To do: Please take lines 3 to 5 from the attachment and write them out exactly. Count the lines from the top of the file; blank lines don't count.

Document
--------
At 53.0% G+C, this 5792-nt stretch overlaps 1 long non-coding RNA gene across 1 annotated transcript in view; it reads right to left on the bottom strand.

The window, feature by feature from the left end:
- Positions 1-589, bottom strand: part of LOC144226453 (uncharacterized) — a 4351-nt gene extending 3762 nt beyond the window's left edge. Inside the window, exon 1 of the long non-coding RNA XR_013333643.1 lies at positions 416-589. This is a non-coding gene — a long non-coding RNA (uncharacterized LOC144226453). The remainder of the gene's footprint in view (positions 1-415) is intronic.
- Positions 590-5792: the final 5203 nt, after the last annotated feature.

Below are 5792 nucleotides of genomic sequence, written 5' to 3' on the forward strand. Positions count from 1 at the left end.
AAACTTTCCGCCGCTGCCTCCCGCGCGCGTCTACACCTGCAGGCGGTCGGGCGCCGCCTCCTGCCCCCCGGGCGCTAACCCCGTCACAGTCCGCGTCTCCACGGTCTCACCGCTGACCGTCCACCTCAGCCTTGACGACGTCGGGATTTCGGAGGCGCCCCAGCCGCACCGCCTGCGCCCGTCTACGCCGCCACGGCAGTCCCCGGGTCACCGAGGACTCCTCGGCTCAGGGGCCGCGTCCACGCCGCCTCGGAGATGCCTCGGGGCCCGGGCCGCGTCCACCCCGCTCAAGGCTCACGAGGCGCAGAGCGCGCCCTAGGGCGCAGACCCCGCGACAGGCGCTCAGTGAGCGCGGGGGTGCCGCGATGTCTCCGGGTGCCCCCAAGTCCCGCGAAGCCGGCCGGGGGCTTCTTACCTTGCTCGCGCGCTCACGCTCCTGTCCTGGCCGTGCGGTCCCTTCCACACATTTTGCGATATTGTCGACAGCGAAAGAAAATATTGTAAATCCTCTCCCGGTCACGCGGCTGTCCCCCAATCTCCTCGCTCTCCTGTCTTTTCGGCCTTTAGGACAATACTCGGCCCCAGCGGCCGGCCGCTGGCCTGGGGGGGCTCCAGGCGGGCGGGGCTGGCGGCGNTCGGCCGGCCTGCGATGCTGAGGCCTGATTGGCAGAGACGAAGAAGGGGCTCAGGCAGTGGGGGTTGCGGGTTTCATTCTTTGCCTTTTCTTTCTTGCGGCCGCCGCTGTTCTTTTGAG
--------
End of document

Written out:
- Positions 1-589, bottom strand: part of LOC144226453 (uncharacterized) — a 4351-nt gene extending 3762 nt beyond the window's left edge. Inside the window, exon 1 of the long non-coding RNA XR_013333643.1 lies at positions 416-589. This is a non-coding gene — a long non-coding RNA (uncharacterized LOC144226453). The remainder of the gene's footprint in view (positions 1-415) is intronic.
- Positions 590-5792: the final 5203 nt, after the last annotated feature.

Below are 5792 nucleotides of genomic sequence, written 5' to 3' on the forward strand. Positions count from 1 at the left end.